I would like to talk a little now about how I approach producing a balanced composition. As I mentioned earlier the first compositional tool I use is my brain. Approaching any scene I try to visualize how the final print will look, in particular what aspect ratio will suit the scene, what is the best angle to photography the scene; what is the most suitable lens to use; how the light is effecting the scene. So a lot of decisions are made before I ever touch the camera. My next move is to look through the viewfinder, hand-held, to refine my composition before setting up my tripod. Once I have mounted the camera on the tripos I always switch to ‘Live Mode’. Live Mode is one of the great advancements in DSLR’s, allowing you to see in real-time what is being framed by your camera. I have set up the LCD on my camera with a visible grid, dividing the screen into nine equal division. The horizontal and vertical lines on this grid intersect at four points and positioning key points on interest on these intersections will help give you a balanced composition. This theory of placing points of interest on these intersections is called the ‘Rule of Thirds”. Studies have shown that when viewing images, people’s eyes usually go to one of the intersections points rather that the centre of the shot. Using these intersection points on the back of your LCD is always a good start in sound composition and one I use continually.

 

Rule of ThirdsComposition

Fig. 2 - 'Rule of Thirds'

 

Apart from the ‘Rule of Thirds’, natural lines in the landscape also play a major part in defining how I frame a picture. Using natural lines can be a very effective way of drawing your eye to focal points in the picture. In the example I have provided there are strong natural lines made by the stone wall in the foreground, the line of the tree tops in the mid-ground and the converging lines of the mountains in the background. Given that we read imagery in Western society from left to right, these strong natural lines direct your eye across the picture. As our eye moves across the image, it is held briefly at the large tree in the foreground, before moving on again to the right, before being stopped again by the converging lines of the mountains in the background. These converging lines act as a holding point in the back centre of the frame. Picking up on natural lines in the landscape can help improve how the viewer experience the picture. They can be a very useful tool in directing the viewer around the picture, providing points of interest, or acting as holding points for the viewers gaze.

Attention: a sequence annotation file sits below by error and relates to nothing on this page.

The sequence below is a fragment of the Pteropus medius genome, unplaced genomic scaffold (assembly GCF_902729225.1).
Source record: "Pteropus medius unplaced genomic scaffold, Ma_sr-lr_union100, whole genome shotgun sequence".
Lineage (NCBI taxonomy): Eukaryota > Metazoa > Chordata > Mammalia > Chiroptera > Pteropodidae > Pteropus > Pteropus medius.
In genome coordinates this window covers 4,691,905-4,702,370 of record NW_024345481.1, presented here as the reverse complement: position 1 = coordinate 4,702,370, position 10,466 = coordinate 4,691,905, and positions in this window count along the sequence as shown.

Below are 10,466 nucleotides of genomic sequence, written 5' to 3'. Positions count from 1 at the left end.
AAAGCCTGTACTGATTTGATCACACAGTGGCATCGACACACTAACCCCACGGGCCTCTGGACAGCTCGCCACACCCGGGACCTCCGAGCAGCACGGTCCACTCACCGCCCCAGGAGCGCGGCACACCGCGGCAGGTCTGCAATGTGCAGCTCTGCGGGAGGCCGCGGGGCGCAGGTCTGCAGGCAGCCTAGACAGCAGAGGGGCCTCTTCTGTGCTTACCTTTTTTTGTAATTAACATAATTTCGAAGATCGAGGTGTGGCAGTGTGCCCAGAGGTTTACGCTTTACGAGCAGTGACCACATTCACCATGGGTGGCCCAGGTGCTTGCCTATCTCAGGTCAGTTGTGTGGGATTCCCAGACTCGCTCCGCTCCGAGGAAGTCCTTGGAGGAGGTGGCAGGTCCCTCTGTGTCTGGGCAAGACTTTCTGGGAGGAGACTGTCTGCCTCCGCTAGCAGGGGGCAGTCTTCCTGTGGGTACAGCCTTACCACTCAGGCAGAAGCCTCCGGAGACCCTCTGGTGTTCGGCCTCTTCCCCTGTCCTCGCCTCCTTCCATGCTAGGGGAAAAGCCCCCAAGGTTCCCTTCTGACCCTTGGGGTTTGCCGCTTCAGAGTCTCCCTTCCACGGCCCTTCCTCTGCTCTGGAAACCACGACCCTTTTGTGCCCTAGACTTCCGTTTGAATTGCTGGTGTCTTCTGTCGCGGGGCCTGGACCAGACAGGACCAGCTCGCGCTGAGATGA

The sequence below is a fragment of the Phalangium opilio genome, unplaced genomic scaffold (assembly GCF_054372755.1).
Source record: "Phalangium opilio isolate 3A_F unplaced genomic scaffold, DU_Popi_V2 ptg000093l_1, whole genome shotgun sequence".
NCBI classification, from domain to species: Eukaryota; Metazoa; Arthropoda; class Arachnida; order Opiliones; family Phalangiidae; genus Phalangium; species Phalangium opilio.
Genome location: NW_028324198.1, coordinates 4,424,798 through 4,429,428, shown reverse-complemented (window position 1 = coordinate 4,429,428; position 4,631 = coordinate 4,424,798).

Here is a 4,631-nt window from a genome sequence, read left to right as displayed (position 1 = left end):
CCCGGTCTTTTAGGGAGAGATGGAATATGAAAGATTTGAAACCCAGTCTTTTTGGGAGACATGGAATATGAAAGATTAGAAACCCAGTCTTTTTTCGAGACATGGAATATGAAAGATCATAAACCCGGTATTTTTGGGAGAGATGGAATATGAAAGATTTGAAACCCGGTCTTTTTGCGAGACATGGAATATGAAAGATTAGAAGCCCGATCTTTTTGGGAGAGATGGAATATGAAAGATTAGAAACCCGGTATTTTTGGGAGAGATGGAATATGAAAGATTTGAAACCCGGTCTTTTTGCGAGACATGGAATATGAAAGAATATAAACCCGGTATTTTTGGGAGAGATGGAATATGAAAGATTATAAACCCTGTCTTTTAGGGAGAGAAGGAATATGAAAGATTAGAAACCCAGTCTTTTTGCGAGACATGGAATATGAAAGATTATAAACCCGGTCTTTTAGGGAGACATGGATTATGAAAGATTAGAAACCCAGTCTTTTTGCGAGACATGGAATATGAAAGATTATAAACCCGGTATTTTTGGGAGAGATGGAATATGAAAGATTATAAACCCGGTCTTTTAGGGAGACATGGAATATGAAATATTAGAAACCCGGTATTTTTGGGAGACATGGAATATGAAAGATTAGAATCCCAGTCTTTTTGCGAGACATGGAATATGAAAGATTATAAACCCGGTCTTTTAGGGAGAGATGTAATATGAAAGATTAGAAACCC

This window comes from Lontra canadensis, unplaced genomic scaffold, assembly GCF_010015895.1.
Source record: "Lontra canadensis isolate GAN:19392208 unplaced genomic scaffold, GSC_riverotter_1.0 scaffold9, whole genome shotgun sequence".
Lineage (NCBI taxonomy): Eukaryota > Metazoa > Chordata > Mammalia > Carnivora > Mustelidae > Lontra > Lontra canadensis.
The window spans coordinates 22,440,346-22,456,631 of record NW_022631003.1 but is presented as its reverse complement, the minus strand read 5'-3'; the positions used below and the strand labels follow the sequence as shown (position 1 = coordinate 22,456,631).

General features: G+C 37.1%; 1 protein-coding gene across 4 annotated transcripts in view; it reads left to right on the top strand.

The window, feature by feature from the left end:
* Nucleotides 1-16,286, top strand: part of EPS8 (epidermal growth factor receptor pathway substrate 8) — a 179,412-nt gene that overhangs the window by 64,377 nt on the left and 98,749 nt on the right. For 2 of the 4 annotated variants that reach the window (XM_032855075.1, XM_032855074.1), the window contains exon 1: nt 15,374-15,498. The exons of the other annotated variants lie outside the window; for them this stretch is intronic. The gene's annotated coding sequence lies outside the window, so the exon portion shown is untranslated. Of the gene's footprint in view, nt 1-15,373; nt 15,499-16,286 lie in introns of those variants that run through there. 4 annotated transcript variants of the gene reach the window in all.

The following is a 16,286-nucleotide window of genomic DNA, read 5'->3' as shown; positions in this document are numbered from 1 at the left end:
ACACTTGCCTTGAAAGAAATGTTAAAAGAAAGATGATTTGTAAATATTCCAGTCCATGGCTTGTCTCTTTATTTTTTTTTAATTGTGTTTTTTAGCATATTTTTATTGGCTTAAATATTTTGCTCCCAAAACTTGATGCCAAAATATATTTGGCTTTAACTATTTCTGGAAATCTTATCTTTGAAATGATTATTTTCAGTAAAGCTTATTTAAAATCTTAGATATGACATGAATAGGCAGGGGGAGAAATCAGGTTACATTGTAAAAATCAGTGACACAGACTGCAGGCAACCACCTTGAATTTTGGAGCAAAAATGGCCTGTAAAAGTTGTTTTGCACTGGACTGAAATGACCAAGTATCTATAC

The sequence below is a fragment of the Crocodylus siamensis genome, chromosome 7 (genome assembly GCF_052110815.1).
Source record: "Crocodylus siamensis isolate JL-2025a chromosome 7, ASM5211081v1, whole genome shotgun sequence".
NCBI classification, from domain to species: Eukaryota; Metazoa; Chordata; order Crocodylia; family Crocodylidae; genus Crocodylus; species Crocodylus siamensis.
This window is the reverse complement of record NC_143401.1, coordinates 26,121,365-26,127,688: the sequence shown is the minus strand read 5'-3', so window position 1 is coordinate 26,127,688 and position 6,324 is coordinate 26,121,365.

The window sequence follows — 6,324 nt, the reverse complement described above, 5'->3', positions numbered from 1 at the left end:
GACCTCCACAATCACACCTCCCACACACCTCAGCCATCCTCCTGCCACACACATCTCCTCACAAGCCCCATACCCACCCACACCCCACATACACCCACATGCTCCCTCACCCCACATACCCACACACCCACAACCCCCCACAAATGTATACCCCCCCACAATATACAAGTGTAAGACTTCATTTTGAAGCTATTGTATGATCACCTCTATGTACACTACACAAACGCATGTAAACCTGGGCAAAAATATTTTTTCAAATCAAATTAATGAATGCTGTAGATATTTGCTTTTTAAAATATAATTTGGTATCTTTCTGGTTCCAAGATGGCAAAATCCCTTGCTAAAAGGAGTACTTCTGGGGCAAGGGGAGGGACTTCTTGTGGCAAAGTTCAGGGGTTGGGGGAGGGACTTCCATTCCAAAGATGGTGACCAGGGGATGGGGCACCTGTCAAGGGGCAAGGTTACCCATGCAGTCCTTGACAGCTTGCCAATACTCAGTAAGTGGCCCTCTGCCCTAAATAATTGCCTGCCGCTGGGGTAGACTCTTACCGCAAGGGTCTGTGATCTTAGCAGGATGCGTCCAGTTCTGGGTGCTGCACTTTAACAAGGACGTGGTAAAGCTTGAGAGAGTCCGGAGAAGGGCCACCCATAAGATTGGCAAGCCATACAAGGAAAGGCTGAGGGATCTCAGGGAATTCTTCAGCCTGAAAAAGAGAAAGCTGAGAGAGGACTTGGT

The final phase in defining the framing of the picture is done in post-production. I spoke earlier about giving yourself a bit of lee-way when taking the photo, so you have the option of cropping some of that information later in Lightroom of Photoshop. I usually do my cropping in Lightroom before I make any other adjustments to the image. I usually take a considerable amount of time deciding on the perfect crop for the image. Deciding on which elements to exclude in the composition can be a difficult task, but getting the crop right is a major determining factor in the success of an image, so time spent here is time well spent. Given that the aspect ratio of the full framed photo is 3:2, I chose to crop this image at an aspect ratio of 3:1 to give me a print size of 30”x10”. Cropping the image to this aspect ratio allowed me to get rid of a lot of the unwanted sky in the picture, focusing attention on the lower part of the composition where all the visually interesting elements are.

 

Final imageComposition

Fig. 3 - Finished Composition

 

I conclusion, determining the final composition of an image relays on a number factors, from conception to the final crop. All the step and principals I have mentioned in this article are all part of how I approach composing a landscape image and I hope these principals will help you in your quest for compositional harmony.

 

I hope you found this tutorial helpful. Please let me know your opinion by adding your comments to my guestbook.